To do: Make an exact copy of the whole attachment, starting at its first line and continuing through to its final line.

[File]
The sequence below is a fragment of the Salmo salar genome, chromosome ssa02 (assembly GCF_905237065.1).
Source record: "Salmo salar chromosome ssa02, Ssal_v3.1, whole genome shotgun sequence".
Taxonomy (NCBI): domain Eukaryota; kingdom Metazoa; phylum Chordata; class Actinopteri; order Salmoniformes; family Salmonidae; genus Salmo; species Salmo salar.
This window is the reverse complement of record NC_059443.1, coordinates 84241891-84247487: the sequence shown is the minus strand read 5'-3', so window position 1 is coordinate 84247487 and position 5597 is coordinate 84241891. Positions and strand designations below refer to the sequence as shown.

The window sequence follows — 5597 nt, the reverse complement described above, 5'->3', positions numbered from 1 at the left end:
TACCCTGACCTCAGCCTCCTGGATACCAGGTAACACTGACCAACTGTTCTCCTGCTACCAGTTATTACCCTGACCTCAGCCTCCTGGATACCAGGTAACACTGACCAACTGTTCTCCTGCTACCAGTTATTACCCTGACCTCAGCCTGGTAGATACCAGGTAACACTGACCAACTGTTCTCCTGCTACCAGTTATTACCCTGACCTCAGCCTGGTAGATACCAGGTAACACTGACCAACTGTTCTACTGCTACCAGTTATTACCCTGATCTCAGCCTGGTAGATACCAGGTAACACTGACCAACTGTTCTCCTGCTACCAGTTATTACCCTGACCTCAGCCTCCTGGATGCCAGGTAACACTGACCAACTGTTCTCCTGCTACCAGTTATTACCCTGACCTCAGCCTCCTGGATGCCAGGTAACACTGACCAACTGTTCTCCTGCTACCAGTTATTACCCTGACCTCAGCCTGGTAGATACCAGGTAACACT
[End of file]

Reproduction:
The sequence below is a fragment of the Salmo salar genome, chromosome ssa02 (assembly GCF_905237065.1).
Source record: "Salmo salar chromosome ssa02, Ssal_v3.1, whole genome shotgun sequence".
Taxonomy (NCBI): domain Eukaryota; kingdom Metazoa; phylum Chordata; class Actinopteri; order Salmoniformes; family Salmonidae; genus Salmo; species Salmo salar.
This window is the reverse complement of record NC_059443.1, coordinates 84241891-84247487: the sequence shown is the minus strand read 5'-3', so window position 1 is coordinate 84247487 and position 5597 is coordinate 84241891. Positions and strand designations below refer to the sequence as shown.

The window sequence follows — 5597 nt, the reverse complement described above, 5'->3', positions numbered from 1 at the left end:
TACCCTGACCTCAGCCTCCTGGATACCAGGTAACACTGACCAACTGTTCTCCTGCTACCAGTTATTACCCTGACCTCAGCCTCCTGGATACCAGGTAACACTGACCAACTGTTCTCCTGCTACCAGTTATTACCCTGACCTCAGCCTGGTAGATACCAGGTAACACTGACCAACTGTTCTCCTGCTACCAGTTATTACCCTGACCTCAGCCTGGTAGATACCAGGTAACACTGACCAACTGTTCTACTGCTACCAGTTATTACCCTGATCTCAGCCTGGTAGATACCAGGTAACACTGACCAACTGTTCTCCTGCTACCAGTTATTACCCTGACCTCAGCCTCCTGGATGCCAGGTAACACTGACCAACTGTTCTCCTGCTACCAGTTATTACCCTGACCTCAGCCTCCTGGATGCCAGGTAACACTGACCAACTGTTCTCCTGCTACCAGTTATTACCCTGACCTCAGCCTGGTAGATACCAGGTAACACT